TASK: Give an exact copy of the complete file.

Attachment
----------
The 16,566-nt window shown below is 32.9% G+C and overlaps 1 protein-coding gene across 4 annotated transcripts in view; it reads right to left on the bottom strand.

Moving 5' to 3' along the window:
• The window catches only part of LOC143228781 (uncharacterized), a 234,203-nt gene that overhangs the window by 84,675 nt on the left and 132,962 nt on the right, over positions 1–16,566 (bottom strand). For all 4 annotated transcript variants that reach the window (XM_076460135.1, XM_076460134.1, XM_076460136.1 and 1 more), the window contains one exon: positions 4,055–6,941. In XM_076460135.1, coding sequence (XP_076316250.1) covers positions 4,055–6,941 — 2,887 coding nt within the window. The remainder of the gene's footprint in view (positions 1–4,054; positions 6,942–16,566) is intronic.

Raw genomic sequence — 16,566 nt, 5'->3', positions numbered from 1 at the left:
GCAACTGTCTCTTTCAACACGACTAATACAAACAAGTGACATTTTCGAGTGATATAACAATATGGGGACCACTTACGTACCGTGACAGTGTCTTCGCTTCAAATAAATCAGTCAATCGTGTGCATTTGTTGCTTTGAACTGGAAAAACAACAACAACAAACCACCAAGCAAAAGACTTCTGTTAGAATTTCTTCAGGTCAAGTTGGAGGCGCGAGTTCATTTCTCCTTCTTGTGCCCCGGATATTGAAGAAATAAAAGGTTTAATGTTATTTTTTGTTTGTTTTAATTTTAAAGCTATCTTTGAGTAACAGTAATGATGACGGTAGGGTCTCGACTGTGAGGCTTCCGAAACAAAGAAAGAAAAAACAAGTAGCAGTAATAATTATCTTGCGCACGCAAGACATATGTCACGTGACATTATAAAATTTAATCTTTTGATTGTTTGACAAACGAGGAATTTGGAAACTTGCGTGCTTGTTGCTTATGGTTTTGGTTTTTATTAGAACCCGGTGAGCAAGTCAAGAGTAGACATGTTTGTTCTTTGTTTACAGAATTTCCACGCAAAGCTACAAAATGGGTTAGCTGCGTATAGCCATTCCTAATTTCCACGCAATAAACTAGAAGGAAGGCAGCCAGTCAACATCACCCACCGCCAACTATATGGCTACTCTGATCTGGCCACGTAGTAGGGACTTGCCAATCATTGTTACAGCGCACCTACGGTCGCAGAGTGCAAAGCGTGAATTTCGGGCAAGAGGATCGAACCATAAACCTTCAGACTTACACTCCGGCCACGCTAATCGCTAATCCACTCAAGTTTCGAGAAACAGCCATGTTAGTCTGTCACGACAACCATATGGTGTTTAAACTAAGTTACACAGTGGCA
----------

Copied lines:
The 16,566-nt window shown below is 32.9% G+C and overlaps 1 protein-coding gene across 4 annotated transcripts in view; it reads right to left on the bottom strand.

Moving 5' to 3' along the window:
• The window catches only part of LOC143228781 (uncharacterized), a 234,203-nt gene that overhangs the window by 84,675 nt on the left and 132,962 nt on the right, over positions 1–16,566 (bottom strand). For all 4 annotated transcript variants that reach the window (XM_076460135.1, XM_076460134.1, XM_076460136.1 and 1 more), the window contains one exon: positions 4,055–6,941. In XM_076460135.1, coding sequence (XP_076316250.1) covers positions 4,055–6,941 — 2,887 coding nt within the window. The remainder of the gene's footprint in view (positions 1–4,054; positions 6,942–16,566) is intronic.

Raw genomic sequence — 16,566 nt, 5'->3', positions numbered from 1 at the left:
GCAACTGTCTCTTTCAACACGACTAATACAAACAAGTGACATTTTCGAGTGATATAACAATATGGGGACCACTTACGTACCGTGACAGTGTCTTCGCTTCAAATAAATCAGTCAATCGTGTGCATTTGTTGCTTTGAACTGGAAAAACAACAACAACAAACCACCAAGCAAAAGACTTCTGTTAGAATTTCTTCAGGTCAAGTTGGAGGCGCGAGTTCATTTCTCCTTCTTGTGCCCCGGATATTGAAGAAATAAAAGGTTTAATGTTATTTTTTGTTTGTTTTAATTTTAAAGCTATCTTTGAGTAACAGTAATGATGACGGTAGGGTCTCGACTGTGAGGCTTCCGAAACAAAGAAAGAAAAAACAAGTAGCAGTAATAATTATCTTGCGCACGCAAGACATATGTCACGTGACATTATAAAATTTAATCTTTTGATTGTTTGACAAACGAGGAATTTGGAAACTTGCGTGCTTGTTGCTTATGGTTTTGGTTTTTATTAGAACCCGGTGAGCAAGTCAAGAGTAGACATGTTTGTTCTTTGTTTACAGAATTTCCACGCAAAGCTACAAAATGGGTTAGCTGCGTATAGCCATTCCTAATTTCCACGCAATAAACTAGAAGGAAGGCAGCCAGTCAACATCACCCACCGCCAACTATATGGCTACTCTGATCTGGCCACGTAGTAGGGACTTGCCAATCATTGTTACAGCGCACCTACGGTCGCAGAGTGCAAAGCGTGAATTTCGGGCAAGAGGATCGAACCATAAACCTTCAGACTTACACTCCGGCCACGCTAATCGCTAATCCACTCAAGTTTCGAGAAACAGCCATGTTAGTCTGTCACGACAACCATATGGTGTTTAAACTAAGTTACACAGTGGCA